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[EDIT]Problem solved, I found the leak. Thank you very much.

I'm running a scheduling algorithm, with nodes that stores the following data:

int job[] = new int[Algo.NUM_MACHINES];
int remTime[] = new int[Algo.NUM_MACHINES];
int res = Algo.RESOURCE;
int time = 0;
int tardy = 0;

//Job jobTree[] = new Job[Algo.NUM_JOBS];
ArrayList<Integer> jobsFinished = new ArrayList<Integer>();

int id;
boolean visited = false;
Machine parent = this;//so that root node points to himself
ArrayList<Machine> children = new ArrayList<Machine>();

int duplicate = 0;//duplicate (sj-sj-sj-sj-...) flag

Each node has an ArrayList that leads to its children, and a parent node that leads to its parent.

When I determine a node is no longer needed, is

node.parent.children.remove(node);
node.parent=null;

enough to cause the node be recycled? How would you write the code to recycle the node?

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What do you think? This is a very, very common question about how the GC works, do you believe your situation is different in some way? –  Peter Lawrey Jun 19 '11 at 6:33
    
I think this should be able to remove the reference from the node, but the profiler says differently. –  Some Noob Student Jun 19 '11 at 6:44
    
Either you have removed all the strong references or you haven't. –  Peter Lawrey Jun 19 '11 at 7:02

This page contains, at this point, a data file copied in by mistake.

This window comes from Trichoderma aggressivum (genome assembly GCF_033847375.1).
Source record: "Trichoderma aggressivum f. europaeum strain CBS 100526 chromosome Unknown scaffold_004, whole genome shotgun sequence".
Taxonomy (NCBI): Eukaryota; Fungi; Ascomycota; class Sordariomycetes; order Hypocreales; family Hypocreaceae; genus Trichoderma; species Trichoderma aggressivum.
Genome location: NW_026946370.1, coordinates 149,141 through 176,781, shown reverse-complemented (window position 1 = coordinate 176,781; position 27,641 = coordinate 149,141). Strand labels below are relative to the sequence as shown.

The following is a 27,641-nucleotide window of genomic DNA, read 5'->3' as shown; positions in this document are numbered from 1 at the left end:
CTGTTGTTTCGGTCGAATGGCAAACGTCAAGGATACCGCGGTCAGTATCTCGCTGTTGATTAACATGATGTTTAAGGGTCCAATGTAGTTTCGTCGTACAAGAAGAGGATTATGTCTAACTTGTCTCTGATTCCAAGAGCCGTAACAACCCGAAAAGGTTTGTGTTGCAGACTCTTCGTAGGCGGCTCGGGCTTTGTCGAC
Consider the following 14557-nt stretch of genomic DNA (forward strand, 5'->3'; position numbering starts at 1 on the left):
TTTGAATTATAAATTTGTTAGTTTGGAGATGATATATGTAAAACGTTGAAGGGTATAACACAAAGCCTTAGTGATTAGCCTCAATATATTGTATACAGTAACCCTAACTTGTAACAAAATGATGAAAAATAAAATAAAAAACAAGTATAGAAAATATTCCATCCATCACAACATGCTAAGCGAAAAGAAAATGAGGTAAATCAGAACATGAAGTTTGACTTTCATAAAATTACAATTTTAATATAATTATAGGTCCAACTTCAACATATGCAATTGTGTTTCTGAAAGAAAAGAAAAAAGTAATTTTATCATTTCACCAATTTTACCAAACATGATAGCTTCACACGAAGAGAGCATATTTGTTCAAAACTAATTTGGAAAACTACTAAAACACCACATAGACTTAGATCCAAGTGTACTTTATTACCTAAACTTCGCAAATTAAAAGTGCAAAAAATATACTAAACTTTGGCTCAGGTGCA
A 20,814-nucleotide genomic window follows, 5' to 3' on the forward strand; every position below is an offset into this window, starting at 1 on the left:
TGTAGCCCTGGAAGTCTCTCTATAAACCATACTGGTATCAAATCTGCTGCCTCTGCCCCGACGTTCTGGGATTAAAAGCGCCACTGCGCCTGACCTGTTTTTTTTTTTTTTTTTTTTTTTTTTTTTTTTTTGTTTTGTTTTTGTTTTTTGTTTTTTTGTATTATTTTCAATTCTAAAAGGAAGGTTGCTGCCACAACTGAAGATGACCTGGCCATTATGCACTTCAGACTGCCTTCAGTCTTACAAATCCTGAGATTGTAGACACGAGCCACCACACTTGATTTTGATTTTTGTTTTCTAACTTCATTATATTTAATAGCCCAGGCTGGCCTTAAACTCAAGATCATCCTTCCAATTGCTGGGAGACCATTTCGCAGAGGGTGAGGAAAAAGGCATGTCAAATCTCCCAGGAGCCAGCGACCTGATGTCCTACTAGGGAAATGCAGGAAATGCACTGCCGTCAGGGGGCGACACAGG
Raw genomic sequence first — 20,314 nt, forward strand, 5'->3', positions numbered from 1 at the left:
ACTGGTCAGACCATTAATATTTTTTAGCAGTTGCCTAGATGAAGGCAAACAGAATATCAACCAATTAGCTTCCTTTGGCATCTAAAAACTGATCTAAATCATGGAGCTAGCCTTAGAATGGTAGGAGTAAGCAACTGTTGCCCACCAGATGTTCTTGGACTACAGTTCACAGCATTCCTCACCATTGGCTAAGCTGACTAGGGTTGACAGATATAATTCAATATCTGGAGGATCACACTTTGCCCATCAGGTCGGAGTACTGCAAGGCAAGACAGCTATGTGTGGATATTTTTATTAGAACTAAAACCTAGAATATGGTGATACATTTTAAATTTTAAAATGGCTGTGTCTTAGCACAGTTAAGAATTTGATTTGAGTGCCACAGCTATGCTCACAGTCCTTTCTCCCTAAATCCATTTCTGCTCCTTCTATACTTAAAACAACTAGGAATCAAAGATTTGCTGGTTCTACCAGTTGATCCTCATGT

2 Answers 2

up vote 1 down vote accepted

To make an object recyclable in a garbage-collected environment, you have to ensure that there are no references to it from reachable objects.

Garbage collection sees what objects are reachable by following references. When you overwrite a reference or set it to null, you're burning a bridge to the target object, and if there's no other way to get to that object, the memory can be reclaimed.

As far as I can tell, you don't need this line:

node.parent=null;

because node becomes unreachable when it's removed from the ArrayList (unless there's a pointer to it elsewhere in the application). If node is unreachable, it doesn't matter what it points to because it's already sunk.

If nodes aren't being collected, but you think they should be, try to find out what is pointing to them. It might even be a parameter or variable up in the stack somewhere keeping the memory pinned.

Disclaimer: I don't know Java, so I don't know exactly how its VM works. I'm going by my knowledge of garbage collection in general.

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Assuming that you have accurately described the Node data structure and accurately described the "algorithm" for "recycling" a node, then it should work.

If the profiler is telling you that nodes are still reachable when they shouldn't be then one (or more) of the following must be true:

  • You have live (strong) references to the nodes in local variables, method parameters, or some other data structure separate from the tree.

  • Your tree is not actually tree shaped; i.e. the nodes have been linked into the tree in more than one place.

  • You are not calling the code to recycle nodes.

share|improve this answer
    
I have a function call that takes a node as a parameter. When the method returns, does the strong reference break as well? –  Some Noob Student Jun 19 '11 at 12:11
    
@Sheldon - it depends on what the function did with the reference. –  Stephen C Jun 19 '11 at 14:59
    
So normally, it would break. But if you were to, ie assign it to a field, the reference shall remain, right? –  Some Noob Student Jun 19 '11 at 16:18

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